CAMBRIDGE, England, Nov. 8 (UPI) -- Two studies by British scientists suggest volcanic eruptions can destroy ozone and create "mini-ozone holes" in the Earth's stratosphere.
The research by scientists at the universities of Cambridge and Oxford was led by Genevieve Millard of Cambridge's Department of Earth Sciences. The scientists discovered even relatively small volcanic eruptions can destroy ozone and create localized "holes" in the stratosphere.
Previously, scientists had concentrated on the climatic effects of the tiny particles of volcanic sulfate created from the sulfur dioxide gas emitted during an eruption. But in the new study, for the first time, researchers analyzed data from a 2000 eruption of the Iceland's Hekla volcano and discovered volcanic gases might lead to the formation of ice and nitric acid particles.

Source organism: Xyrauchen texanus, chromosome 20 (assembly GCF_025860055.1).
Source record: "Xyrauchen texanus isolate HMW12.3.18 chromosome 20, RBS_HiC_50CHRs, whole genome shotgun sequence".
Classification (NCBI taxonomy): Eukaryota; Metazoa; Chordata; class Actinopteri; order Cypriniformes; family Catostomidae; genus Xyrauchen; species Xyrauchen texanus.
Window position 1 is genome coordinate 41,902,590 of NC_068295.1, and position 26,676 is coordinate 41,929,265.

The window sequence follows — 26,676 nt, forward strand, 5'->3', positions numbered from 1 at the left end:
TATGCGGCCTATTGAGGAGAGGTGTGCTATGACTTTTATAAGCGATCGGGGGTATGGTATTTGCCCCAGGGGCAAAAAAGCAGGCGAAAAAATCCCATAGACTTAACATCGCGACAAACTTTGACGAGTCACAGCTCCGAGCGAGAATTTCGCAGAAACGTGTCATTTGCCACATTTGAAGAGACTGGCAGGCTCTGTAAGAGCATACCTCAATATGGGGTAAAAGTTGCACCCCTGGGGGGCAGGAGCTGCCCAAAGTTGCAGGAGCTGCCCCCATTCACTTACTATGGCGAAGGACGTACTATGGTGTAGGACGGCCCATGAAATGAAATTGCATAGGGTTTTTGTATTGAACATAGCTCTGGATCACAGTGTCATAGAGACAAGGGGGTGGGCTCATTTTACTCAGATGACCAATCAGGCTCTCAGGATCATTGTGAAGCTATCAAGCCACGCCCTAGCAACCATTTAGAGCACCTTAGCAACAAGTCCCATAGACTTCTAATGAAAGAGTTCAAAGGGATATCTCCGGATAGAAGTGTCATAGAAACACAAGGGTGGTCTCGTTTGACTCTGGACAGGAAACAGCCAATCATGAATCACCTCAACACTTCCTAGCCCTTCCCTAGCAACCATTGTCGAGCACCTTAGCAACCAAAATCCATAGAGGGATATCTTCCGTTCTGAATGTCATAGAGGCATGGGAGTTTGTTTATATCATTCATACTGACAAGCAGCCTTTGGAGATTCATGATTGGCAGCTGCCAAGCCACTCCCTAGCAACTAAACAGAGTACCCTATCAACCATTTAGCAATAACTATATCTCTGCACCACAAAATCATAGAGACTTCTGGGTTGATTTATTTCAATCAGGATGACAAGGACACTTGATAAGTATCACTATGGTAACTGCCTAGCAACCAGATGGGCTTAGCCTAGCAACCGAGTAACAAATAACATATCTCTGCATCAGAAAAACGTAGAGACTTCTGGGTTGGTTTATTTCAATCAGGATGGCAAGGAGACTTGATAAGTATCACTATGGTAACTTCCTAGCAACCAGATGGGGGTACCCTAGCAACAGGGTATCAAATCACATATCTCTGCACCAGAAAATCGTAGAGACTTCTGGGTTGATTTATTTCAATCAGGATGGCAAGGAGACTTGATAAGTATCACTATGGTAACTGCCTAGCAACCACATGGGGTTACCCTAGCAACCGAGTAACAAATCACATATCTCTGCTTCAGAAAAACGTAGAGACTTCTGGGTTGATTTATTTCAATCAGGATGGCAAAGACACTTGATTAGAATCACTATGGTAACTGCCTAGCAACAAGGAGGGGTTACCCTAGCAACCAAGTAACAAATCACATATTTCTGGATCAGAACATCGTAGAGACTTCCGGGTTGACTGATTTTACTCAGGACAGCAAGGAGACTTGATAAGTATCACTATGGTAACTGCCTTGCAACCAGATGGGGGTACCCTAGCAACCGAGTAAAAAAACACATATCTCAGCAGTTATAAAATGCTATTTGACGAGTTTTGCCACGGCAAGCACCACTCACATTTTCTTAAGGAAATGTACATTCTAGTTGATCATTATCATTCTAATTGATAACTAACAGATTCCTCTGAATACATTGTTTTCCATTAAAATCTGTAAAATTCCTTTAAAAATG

The researchers say their finding is critical, since such particles "switch on" volcanic chlorine gases, accelerating reactions that lead to ozone destruction.
"We have shown for the first time that volcanic eruptions which penetrate the stratosphere can lead to the formation of the type of clouds that promote reactions with volcanic chlorine gases -- gases that destroy stratospheric ozone and lead to the formation of 'mini-ozone holes,'" said Millard.